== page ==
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Did the Accused Idaho Killer Use His Degree to Plan Killings? Ex-Professor Reveals Key Detail About His Past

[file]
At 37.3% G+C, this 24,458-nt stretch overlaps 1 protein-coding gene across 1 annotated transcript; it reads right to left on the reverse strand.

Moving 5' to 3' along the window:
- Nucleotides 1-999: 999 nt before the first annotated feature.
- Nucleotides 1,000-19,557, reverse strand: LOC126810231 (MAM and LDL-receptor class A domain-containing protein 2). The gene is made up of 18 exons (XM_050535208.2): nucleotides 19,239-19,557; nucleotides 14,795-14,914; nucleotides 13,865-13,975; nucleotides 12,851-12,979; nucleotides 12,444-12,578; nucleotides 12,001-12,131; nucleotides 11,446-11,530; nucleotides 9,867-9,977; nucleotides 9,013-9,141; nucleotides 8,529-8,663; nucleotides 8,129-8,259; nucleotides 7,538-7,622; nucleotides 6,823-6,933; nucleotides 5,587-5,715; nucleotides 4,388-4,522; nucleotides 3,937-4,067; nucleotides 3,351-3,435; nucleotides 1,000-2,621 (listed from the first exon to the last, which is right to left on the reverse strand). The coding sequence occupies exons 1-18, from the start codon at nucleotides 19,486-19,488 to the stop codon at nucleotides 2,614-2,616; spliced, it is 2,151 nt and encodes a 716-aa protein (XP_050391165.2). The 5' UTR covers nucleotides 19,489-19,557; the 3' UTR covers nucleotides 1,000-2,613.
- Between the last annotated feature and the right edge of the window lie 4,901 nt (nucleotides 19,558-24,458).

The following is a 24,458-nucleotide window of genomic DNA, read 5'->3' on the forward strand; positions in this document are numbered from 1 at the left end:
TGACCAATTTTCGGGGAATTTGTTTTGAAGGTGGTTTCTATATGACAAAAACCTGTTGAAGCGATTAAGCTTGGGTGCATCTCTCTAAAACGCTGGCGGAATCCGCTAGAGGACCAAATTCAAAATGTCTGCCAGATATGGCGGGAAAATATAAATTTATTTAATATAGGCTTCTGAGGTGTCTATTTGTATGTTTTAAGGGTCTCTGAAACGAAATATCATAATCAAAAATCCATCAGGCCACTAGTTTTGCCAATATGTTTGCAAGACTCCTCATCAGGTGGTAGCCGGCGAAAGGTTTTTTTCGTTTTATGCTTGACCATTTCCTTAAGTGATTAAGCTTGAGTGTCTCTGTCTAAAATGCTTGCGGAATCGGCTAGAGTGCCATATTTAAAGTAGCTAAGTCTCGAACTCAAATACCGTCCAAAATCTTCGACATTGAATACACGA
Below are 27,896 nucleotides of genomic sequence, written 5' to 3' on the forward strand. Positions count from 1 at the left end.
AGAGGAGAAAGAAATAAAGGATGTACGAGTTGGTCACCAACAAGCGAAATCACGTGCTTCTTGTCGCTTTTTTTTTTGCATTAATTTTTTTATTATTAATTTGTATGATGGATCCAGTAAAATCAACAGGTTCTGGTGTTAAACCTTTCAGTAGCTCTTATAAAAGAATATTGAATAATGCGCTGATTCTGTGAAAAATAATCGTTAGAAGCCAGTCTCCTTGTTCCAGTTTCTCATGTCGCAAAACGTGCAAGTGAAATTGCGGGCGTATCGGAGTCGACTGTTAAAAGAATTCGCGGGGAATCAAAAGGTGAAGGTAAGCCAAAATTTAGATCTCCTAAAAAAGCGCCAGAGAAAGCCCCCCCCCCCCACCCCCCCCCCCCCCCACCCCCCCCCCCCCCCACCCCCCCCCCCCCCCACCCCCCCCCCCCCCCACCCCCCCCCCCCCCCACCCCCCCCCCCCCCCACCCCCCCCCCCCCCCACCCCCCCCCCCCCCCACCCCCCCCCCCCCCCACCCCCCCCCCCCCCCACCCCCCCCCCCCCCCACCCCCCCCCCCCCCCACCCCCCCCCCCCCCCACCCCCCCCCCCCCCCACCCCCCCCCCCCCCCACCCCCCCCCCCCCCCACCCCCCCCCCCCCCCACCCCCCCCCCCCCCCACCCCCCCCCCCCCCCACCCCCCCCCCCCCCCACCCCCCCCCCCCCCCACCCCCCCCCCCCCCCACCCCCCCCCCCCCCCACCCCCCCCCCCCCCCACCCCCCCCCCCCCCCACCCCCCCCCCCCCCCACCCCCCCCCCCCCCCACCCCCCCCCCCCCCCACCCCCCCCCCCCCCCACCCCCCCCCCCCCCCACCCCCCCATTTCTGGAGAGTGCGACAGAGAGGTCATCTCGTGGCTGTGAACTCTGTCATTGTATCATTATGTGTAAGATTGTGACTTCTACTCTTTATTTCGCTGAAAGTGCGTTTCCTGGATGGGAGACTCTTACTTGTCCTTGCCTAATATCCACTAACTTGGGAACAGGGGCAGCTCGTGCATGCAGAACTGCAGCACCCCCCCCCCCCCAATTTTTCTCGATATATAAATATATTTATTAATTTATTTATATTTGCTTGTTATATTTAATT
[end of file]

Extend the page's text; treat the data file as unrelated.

Did accused University of Idaho slayer Bryan Kohberger use his criminology background in an attempt to plan the “perfect crime”? A former professor says it’s entirely plausible. In an interview with the U.K. Daily Mail, DeSales University professor Michelle Bolger said that Kohberger , a Washington State University Ph.D. student accused in the brutal murder of four students on Nov. 13, was “one of my best students — ever.” While Bolger only taught Kohberger online and never met him in person, she said he was a “great writer” and a “brilliant student,” a description that, if Kohberger is guilty, could be key to unraveling the story behind the crime. “In my 10 years of teaching, I’ve only recommended two students to a Ph.D. program, and he was one of them. He was one of my best students — ever. Everyone is in shock over this,” she said. “I never saw him in person. I couldn’t tell you how tall he was or how much he weighed. My only interaction with him was via email and Zoom. I didn’t know anything about him, whether he was married, had a girlfriend, etc.” Kohberger earned a master’s degree in criminal justice from DeSales, a Catholic university in Center Valley, Pennsylvania, in spring of 2020, according to NBC News. Kohlberger told the Daily Mail that while the situation seemed unbelievable to her, the idea that he could have used his education in executing the crime made sense. “I’m shocked as s*** at what he’s been accused of. I don’t believe it, but I get it,” Bolger told the Daily Mail. “This news is upsetting. I haven’t slept at all since hearing about Bryan.” Kohberger was arrested by a SWAT team in the early morning hours of Friday in Monroe County, Pennsylvania, according to the New York Post. He’s accused in the shocking murders of Kaylee Goncalves, Madison Mogen, Xana Kernodle and Ethan Chapin at an off-campus house near the University of Idaho. Kohberger had just finished his first term as a Ph.D student at Washington State University in Pullman, about 15 miles from the University of Idaho across the state border. Authorities say Kohberger‘s white Hyundai Elantra matched the description of a car they were searching for and that his DNA was matched to samples recovered at the crime scene. In addition, the media began focusing on a post that Kohberger had made in a Reddit group for former prisoners asking for participation in a criminology survey about behavior before and during a crime. However, Bolger said that the survey, which was part of Kohberger’s graduate thesis, was completely routine. “I was one of the professors who helped Bryan with his proposal on his graduate thesis, his capstone project,” she said, the Daily Mail reported. “He did put out a routine questionnaire for his thesis. It looks weird, I understand, from the public view. But in criminology it’s normal. “It’s a criminology theory called script theory. It’s a normal theory on how and why criminals commit their crime, etc.,” Bolger added. She said nothing stood out in her interactions with the accused murderer to lead her to believe he would have committed the crimes. “He seemed normal to me, but then again, I only knew him from teaching him online. I didn’t know anything personal about him. I believe he worked full time like most of our graduate students do,” Bolger said. Bolger’s description of the accused killer fits in with a similar description by classmate Benjamin Roberts, who described Kohberger as someone who “had to make absolutely sure you knew he was smart; he had this intellectual capacity.” “I did notice he was showing up to class a little late sometimes, he always had a coffee in hand, he always seemed to be just perpetually exhausted,” Roberts told NewsNation. “Bryan seemed like he was on the knife’s edge between exhaustion and worn out and at the time it was extremely difficult to tell which was which.” However, after the murders — which became national news and rocked the small college communities in the area — Kohberger “did seem to get a little chattier going into the later parts of the term,” Robert said. So, was Kohberger a modern-day Leopold or Loeb, determined to prove his intelligence by pulling off a perfect killing only to get caught? Kohberger’s former professor, at the very least, is willing to entertain the theory, saying she “get[s] it.” The public will have to wait to see if they believe Kohberger viewed taking lives as a mere academic exercise. This article appeared originally on The Western Journal.

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